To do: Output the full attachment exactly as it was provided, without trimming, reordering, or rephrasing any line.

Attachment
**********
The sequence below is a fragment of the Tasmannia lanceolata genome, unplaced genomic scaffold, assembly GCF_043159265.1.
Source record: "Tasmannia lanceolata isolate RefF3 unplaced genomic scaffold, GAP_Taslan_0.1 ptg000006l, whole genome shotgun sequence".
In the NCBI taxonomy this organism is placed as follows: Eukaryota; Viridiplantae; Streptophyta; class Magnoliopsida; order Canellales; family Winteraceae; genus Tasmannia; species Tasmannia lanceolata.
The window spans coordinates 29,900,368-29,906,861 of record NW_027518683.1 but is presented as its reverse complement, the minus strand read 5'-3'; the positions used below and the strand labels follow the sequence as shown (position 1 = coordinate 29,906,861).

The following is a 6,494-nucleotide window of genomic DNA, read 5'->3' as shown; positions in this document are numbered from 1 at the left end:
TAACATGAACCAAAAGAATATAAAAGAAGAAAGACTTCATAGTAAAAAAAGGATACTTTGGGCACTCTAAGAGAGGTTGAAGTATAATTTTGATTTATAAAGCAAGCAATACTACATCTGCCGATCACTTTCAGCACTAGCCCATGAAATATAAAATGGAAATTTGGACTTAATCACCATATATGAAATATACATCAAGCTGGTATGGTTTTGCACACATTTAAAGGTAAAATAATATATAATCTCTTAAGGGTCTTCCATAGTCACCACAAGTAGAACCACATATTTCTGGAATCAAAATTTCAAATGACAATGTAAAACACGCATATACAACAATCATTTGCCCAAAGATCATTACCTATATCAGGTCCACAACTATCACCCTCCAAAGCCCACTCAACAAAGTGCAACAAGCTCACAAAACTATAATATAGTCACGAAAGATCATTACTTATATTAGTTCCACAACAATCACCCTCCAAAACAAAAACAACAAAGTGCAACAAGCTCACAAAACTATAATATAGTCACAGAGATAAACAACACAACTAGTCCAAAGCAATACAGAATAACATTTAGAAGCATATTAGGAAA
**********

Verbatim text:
The sequence below is a fragment of the Tasmannia lanceolata genome, unplaced genomic scaffold, assembly GCF_043159265.1.
Source record: "Tasmannia lanceolata isolate RefF3 unplaced genomic scaffold, GAP_Taslan_0.1 ptg000006l, whole genome shotgun sequence".
In the NCBI taxonomy this organism is placed as follows: Eukaryota; Viridiplantae; Streptophyta; class Magnoliopsida; order Canellales; family Winteraceae; genus Tasmannia; species Tasmannia lanceolata.
The window spans coordinates 29,900,368-29,906,861 of record NW_027518683.1 but is presented as its reverse complement, the minus strand read 5'-3'; the positions used below and the strand labels follow the sequence as shown (position 1 = coordinate 29,906,861).

The following is a 6,494-nucleotide window of genomic DNA, read 5'->3' as shown; positions in this document are numbered from 1 at the left end:
TAACATGAACCAAAAGAATATAAAAGAAGAAAGACTTCATAGTAAAAAAAGGATACTTTGGGCACTCTAAGAGAGGTTGAAGTATAATTTTGATTTATAAAGCAAGCAATACTACATCTGCCGATCACTTTCAGCACTAGCCCATGAAATATAAAATGGAAATTTGGACTTAATCACCATATATGAAATATACATCAAGCTGGTATGGTTTTGCACACATTTAAAGGTAAAATAATATATAATCTCTTAAGGGTCTTCCATAGTCACCACAAGTAGAACCACATATTTCTGGAATCAAAATTTCAAATGACAATGTAAAACACGCATATACAACAATCATTTGCCCAAAGATCATTACCTATATCAGGTCCACAACTATCACCCTCCAAAGCCCACTCAACAAAGTGCAACAAGCTCACAAAACTATAATATAGTCACGAAAGATCATTACTTATATTAGTTCCACAACAATCACCCTCCAAAACAAAAACAACAAAGTGCAACAAGCTCACAAAACTATAATATAGTCACAGAGATAAACAACACAACTAGTCCAAAGCAATACAGAATAACATTTAGAAGCATATTAGGAAA